I had to come back and mention I think water has much to do with decent coffee.

    At work I can drink brewed Maxwell House for free or drink instant from the machine for $.50 a cup. I drink the instant. For reasons I've not figured out the brewed coffee at work tastes horrible to me. While I have never thought MH great coffee it is mostly acceptable... I'm not a snob. At home I'm drinking MH but I have well water so it has a different flavor.

    Water is at least half the flavor in your coffee?

    : )

  • michaelmaxp


    Water definitely has some impact in the flavor of coffee. Earthy, musty, chloriney(?), sulphery flavors will definitly contribute to the final flavor in the cup but not by half. To date, 850 compounds have been identified in roasted coffee that contribute to aroma and flavor. Compare that to wine, even with it's many nuances only has about 200. It's no wonder that coffee is so diverse in style and audience.

    Still though i agree with you that water that is "off" in flavor is going to affect the cup. I think the bigger issue with water is that people use too much of it in the brewing process. In other words, not enough coffee in the pot. Light coffee to my sensors is sour and awful. That seems to be the recipe used in so many office pots and restaurants.

    The "official" water to coffee ratio for over a hundred years, has been 2 tablespoons per cup; which is too strong for most people. I believe that the typical dislke of strong coffee is due to poor brewing methods. 2 tablespoons of reasonably fresh roasted beans of good quality, ground to the correct consistency for the method used, steeped in hot 190-204ish degree water for the method-suitable amount of time would change a lot of minds. Over watered, perked and boiled, over/under steeped, poorly ground- you name it will highlight all the potential nastiness that is contained in coffee, while proper handling can create an experience in the cup that can cause one to stop and ponder the beauty and awesome nature of God. (sorry).


  • dcarch7 d c f l a s h 7 @ y a h o o . c o m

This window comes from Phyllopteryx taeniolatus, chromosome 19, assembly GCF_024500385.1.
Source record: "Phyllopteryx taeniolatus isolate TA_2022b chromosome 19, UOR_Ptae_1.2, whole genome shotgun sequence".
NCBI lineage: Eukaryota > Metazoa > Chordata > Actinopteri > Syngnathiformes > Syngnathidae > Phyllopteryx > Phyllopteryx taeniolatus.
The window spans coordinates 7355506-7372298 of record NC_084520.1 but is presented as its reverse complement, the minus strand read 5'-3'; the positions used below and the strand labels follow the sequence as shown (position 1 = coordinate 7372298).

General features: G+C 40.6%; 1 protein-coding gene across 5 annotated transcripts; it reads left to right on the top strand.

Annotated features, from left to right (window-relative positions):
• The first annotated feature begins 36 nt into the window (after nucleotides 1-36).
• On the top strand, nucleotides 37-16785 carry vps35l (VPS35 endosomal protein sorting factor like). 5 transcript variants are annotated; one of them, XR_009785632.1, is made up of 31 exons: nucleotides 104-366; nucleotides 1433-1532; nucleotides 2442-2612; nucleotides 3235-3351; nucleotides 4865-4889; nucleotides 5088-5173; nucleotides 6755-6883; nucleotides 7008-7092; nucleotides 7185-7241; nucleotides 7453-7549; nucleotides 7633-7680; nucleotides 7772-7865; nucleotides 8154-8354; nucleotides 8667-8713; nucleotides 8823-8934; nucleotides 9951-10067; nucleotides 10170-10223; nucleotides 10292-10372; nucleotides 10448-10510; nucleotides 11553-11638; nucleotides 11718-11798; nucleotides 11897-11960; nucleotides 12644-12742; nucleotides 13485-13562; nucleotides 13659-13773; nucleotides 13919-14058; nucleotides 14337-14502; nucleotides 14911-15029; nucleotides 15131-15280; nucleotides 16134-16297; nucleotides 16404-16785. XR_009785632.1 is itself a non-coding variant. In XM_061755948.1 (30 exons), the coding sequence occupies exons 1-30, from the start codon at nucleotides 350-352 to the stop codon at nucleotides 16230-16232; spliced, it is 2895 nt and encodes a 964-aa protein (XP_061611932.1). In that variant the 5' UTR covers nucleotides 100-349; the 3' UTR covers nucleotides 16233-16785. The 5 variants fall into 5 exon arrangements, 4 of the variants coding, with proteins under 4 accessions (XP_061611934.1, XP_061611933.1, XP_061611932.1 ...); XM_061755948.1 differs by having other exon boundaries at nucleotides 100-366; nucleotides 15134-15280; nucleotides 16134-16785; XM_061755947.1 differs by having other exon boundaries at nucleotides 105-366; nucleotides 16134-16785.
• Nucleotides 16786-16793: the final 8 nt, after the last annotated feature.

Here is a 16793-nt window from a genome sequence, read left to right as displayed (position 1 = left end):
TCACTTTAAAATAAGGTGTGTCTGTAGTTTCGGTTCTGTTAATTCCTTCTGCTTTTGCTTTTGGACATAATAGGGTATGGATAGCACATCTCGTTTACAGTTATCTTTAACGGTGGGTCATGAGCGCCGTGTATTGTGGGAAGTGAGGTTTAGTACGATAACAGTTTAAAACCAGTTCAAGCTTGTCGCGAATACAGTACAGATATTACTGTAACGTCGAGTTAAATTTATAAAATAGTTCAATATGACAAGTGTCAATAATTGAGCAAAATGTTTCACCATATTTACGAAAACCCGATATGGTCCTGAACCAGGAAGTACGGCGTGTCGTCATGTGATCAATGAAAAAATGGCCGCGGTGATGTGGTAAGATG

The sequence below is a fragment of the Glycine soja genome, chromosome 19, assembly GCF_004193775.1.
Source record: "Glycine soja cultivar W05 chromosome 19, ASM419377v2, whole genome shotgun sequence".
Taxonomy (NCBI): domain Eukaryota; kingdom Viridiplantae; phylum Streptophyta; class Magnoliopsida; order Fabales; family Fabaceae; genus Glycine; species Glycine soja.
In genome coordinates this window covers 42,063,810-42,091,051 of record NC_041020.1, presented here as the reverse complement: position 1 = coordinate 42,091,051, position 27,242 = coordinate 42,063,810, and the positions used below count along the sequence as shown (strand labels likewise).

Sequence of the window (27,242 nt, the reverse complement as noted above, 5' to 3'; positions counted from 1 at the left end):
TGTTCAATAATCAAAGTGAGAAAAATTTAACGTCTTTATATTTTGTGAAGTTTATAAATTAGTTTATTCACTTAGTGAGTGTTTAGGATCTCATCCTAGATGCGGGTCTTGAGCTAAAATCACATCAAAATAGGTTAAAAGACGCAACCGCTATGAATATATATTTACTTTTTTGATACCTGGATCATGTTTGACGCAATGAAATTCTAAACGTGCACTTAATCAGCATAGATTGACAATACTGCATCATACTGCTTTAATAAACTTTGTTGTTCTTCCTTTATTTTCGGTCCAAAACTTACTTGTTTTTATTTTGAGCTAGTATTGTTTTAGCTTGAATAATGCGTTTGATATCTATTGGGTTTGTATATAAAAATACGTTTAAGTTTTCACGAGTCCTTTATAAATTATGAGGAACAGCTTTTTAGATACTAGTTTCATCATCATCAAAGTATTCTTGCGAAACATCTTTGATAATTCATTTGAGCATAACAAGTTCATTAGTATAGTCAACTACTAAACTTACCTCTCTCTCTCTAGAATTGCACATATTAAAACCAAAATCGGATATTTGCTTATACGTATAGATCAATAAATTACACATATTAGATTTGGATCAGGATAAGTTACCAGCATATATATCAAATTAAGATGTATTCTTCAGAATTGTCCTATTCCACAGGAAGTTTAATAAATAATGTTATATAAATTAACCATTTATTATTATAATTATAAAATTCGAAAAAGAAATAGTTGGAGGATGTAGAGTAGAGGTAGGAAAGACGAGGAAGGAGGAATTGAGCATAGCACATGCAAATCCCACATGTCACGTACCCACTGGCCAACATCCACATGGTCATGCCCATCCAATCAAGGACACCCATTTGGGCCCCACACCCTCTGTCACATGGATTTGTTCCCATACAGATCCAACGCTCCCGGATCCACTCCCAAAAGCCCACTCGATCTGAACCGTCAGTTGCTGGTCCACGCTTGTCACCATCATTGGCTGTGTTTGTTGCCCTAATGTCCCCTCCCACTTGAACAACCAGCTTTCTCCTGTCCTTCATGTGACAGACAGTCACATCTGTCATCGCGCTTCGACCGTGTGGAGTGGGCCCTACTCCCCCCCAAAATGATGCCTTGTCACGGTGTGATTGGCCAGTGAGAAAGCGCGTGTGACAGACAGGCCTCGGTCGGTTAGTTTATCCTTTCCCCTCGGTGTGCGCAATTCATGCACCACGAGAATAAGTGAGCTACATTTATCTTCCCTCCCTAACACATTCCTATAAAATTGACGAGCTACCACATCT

Posted by michaelmaxp "-------The "official" water to coffee ratio for over a hundred years, has been 2 tablespoons per cup;----"

    That's why I don't normally use ice cubes in iced coffee.
    I put regular coffee in the freezer.

    Iced coffee, may be off-topic here? :-)


  • lucypwd

    Has anyone tried ILLY ?- I think it is far superior to Starbucks - rich with no bitterness.

  • noinwi

    "8-o-clock green bag - hmmm. I don't recall seeing it in a green bag."

    Eight O'clock in the green bag is Decaf(which I use for evening iced coffees), red bag is Original, and brown bag is Columbian.

  • hawk307

    I set up the Coffeemaker at night not for any reason but to wash out the Carafe.

    I don't add the Coffee, just the water and Filter.

    Don't want to lose any Aroma.

    I'll put a note in the filter" I put in 6 cups ",
    so I'll know how much coffee to add in the morning.

    I have 3 different notes 6, 8 , 12 cups , according to who is here.

    Did you try Amazon for Sumatra Coffee ??? As in my first thread.
    You asked for an on line source.

  • Terri_PacNW

    I used to get a Sumatran coffee that I loved..switched roasters and didn't like theirs as much as I love their Brazil Dark it's my "standard"...

    Here's the link to where I get mine..And I must say I love the coffee club of the month..You can switch it up, delay shipments, move them up..whatever..Everything I've tried I love...The Sumatran is not as good in dark as it is in medium roast.

    Some of my favorites from them are the Coffee of the Month when they blend roasts or beans.

    It's roasted the morning it's shipped out via Priority.

    Here is a link that might be useful: Camano Island Coffee

  • Terri_PacNW

    Here's their Blog...

    Here is a link that might be useful: CIC Blog

  • Virginia7074

    OK, I could swear that I posted this last night, but maybe not(?) Was just going to say that I have well water, but it's good well water, not like the well water on the farm where I grew up. Loved the farm life, but the water had a lot of sulfur and limestone in it. Lou, the only Sumatra I saw on Amazon was 5-lb bags of whole bean Sumatra. I'll check again. Of course, DH is not on the same page as me. I see he went out today and bought another bag of Peet's. DS is going to Ohio this week. I'll ask him to bring me back some Seattle's Best from Kroger or Meijer.

  • teresa_nc7

    Heard back from Coffee Bean International today and they had two online source to recommend: or

    Both have coffee from Sumatra at varying prices.

    Hope this helps!

  • Terri_PacNW

    CBI is the Sumatra I loved...But I am thrilled with Camano's coffees.

  • 3katz4me

    This is now my favorite coffee - similar to what you described - one guy buys and roasts his own beans in a small operation.

    Here is a link that might be useful: Great coffee